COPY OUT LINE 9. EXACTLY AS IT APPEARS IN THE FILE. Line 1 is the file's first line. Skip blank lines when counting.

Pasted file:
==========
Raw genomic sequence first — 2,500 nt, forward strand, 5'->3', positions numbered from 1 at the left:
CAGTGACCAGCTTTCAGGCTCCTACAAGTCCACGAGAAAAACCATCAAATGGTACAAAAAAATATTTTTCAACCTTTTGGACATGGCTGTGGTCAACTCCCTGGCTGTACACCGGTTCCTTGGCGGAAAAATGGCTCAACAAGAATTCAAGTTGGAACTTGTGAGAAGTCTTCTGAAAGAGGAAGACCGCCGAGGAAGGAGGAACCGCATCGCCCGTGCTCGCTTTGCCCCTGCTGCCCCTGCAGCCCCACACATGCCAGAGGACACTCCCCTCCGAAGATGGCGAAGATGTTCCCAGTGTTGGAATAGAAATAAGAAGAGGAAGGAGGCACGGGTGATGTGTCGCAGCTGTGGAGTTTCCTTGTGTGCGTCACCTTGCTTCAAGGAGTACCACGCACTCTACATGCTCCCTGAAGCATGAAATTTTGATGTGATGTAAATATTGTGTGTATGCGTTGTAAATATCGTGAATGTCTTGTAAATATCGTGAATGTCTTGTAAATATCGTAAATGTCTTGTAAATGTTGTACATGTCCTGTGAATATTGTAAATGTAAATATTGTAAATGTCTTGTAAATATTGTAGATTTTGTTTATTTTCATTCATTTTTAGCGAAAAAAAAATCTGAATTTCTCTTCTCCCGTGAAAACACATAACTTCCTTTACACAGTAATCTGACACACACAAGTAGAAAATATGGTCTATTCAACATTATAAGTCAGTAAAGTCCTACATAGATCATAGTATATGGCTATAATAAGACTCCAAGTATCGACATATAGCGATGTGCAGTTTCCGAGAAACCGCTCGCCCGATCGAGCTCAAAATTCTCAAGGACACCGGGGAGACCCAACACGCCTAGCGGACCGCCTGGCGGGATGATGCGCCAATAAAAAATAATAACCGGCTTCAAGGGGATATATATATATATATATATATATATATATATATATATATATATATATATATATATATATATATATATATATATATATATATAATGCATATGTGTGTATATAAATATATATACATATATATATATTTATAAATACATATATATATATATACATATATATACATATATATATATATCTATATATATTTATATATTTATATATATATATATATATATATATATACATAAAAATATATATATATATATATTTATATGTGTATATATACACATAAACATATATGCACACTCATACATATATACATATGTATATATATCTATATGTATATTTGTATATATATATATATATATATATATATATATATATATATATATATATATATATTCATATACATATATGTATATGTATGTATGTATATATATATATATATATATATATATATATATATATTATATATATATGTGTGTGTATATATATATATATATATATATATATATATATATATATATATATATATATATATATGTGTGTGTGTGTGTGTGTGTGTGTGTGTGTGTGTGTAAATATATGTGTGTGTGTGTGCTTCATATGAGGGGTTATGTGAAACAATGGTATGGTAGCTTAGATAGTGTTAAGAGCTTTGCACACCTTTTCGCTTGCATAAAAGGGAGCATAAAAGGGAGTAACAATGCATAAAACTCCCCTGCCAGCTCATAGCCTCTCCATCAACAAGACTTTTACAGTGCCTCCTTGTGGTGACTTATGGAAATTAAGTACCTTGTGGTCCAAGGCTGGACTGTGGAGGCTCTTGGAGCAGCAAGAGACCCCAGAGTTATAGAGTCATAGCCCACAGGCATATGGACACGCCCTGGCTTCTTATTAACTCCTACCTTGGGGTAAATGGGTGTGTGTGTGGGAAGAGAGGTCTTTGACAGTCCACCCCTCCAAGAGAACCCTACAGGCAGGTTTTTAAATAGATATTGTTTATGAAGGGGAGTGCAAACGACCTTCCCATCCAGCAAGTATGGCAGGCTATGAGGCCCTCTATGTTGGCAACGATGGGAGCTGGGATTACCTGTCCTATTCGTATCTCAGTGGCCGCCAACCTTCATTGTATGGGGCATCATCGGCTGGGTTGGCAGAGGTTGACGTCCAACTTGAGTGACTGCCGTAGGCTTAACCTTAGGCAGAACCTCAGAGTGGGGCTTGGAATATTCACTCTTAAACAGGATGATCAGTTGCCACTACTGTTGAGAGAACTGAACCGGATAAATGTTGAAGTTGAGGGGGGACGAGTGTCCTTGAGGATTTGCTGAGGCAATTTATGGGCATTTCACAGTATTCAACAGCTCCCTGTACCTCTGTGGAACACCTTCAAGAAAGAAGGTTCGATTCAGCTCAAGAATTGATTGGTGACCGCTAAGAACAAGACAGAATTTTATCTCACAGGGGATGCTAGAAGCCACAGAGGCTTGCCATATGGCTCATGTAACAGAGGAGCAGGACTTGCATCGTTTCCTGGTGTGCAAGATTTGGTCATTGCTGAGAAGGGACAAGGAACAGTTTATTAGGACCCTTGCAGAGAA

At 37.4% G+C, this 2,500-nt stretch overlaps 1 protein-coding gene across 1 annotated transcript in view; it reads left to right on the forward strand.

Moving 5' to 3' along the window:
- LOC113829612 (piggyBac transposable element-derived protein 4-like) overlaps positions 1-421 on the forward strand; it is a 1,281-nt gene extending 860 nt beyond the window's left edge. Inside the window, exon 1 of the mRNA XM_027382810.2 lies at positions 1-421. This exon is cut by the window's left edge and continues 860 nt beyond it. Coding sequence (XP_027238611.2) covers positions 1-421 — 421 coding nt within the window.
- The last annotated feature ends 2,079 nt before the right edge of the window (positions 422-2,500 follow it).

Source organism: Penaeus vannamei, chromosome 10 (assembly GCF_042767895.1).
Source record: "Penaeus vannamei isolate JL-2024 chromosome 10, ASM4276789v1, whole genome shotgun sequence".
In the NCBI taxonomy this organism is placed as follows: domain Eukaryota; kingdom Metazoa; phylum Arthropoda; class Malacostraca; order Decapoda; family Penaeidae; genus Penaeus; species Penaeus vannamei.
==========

In the NCBI taxonomy this organism is placed as follows: domain Eukaryota; kingdom Metazoa; phylum Arthropoda; class Malacostraca; order Decapoda; family Penaeidae; genus Penaeus; species Penaeus vannamei.